Critical for their full-length debut, according to Ben, was snaring a producer who understood the proper balance between the new and old, and harder-edged rock textures and a warm, more bouncy pop. They got their man in Nick Raskulinecz, whose production credits include albums by Superdrag, Dave Grohl, Bill Corgan and Marilyn Manson.

"We told Nick to use our favorite album, Weezer's 'Pinkerton,' as a blueprint for what we wanted to sound like," said Ben, who also cites the Beatles, Pixies, Cure and Blur as other influences. "We wanted hummable tunes that had a sonic kick behind them, and he didn't disappoint.

"He was a real steadying influence, someone who encouraged us to take our time and analyze every note. Nick also engineered the album, and he has this great ear for getting certain sounds. It was really cool how he brought in all of this vintage gear, like some old Marshall amps and these Les Paul guitars. Jon even used this old snare drum of [Foo Fighters front man] Dave Grohl's that was made in 1980."

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The catchy, if crunchy, "Sophia on the Stereo" exemplifies a sound and style equal parts Cheap Trick and Foo Fighters with hook-filled melodies and chunky, fuzzed-out guitar licks. Other sonic splendors include the high-octane "Clover," a sparkling little pop ditty called "Shine" and the unsettling, Twin Peaks-feeling "Riverwest Creeps."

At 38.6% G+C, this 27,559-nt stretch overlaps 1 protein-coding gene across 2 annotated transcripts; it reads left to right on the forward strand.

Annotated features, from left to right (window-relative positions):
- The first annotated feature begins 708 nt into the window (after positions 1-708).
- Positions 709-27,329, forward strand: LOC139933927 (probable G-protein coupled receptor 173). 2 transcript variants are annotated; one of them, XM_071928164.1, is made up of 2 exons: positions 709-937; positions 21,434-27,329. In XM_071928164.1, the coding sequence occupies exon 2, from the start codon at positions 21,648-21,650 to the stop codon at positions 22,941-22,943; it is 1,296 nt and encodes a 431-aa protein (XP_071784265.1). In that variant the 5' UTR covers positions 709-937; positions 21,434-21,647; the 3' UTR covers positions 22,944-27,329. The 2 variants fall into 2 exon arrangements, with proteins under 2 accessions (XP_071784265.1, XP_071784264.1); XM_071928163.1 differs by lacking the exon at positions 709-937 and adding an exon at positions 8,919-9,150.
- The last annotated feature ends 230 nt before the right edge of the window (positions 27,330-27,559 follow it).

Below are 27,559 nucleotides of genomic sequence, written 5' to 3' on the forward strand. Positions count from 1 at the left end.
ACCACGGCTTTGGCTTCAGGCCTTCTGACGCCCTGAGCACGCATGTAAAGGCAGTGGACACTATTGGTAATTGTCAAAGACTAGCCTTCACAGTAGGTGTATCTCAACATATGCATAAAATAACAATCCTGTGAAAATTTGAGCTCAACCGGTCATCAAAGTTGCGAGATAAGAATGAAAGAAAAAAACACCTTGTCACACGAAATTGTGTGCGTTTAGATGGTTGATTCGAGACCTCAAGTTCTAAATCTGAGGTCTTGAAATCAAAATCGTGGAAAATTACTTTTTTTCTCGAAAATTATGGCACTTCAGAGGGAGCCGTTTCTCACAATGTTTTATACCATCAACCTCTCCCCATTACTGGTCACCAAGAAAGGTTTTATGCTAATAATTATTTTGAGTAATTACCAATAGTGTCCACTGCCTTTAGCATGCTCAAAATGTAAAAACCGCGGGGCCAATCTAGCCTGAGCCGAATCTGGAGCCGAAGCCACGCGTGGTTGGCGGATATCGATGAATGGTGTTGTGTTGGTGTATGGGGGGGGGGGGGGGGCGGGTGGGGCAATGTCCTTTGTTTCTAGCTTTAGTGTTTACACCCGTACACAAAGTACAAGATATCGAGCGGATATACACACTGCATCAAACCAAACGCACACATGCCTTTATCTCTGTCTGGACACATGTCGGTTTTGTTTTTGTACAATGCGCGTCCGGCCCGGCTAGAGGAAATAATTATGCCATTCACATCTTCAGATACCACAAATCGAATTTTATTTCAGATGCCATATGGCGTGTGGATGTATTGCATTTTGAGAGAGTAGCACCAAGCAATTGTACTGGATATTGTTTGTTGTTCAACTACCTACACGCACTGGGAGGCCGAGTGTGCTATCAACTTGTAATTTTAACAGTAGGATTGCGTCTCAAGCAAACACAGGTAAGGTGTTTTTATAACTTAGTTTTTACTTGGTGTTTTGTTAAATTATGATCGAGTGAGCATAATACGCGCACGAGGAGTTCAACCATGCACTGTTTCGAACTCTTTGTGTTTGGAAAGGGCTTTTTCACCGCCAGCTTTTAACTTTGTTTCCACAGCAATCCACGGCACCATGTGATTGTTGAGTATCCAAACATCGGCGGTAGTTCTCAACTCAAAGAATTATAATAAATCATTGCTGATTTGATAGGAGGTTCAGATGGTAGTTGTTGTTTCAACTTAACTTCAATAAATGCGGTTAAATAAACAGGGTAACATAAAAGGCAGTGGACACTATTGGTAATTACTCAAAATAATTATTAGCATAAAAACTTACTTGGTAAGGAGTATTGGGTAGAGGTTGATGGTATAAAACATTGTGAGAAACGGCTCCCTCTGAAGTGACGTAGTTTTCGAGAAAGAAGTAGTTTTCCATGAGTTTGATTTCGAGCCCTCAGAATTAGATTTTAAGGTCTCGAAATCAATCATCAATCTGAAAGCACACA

Thematically, the album's songs testify to the ups and downs of relationships, particularly those experienced by Jay, the band's lyricist. Coloring his heartache and longing with a dash of self-deprecating humor, he uses imaginative wordplay in several songs, including "Weather's Here, Wish You Were Beautiful" and the irony-laden 'Wonderful," which includes the line: "My Ts are dotted and my eyes are crossed."

"A lot of the lyrics are drawn from personal experience, and I guess it's just easier for me to write about unrequited love," Jay said. "I think cheery songs get boring after a while, and it's just more interesting to sing about the not-so-happy times. It's stuff we can all relate to, like trying to talk to somebody you think is out of your league, or just plain trying to talk and discovering you don't really have much to say."

So does the title, "The Art of Disappointment," refer to the album's generally miserable outlook?

"No, it's actually an answer to our critics," Jay said. "Between the four of us, there have been so many friends, teachers, family members, girlfriends, ex-girlfriends . . . you name it . . . that are not entirely thrilled with what we're doing. We hear stuff like, 'It'll never last' or 'Why don't you get a real job?'

"Nothing about what we're doing is negative to us. Sure, touring can be tough when you're away from home for six to eight weeks at a time, but I'm not going to give you any sob stories. The initial reaction from fans and radio has been outstanding, and we're working our tails off to not be a disappointment--to ourselves or anybody else."

SHOW TIMES

The Benjamins, Code 415, Cousin Oliver and Jimmi Rigg, Chain Reaction, 1652 W. Lincoln Ave., Anaheim. Saturday, 7:30 p.m. $7. All ages. (714) 635-6067. The Benjamins play a return engagement April 13.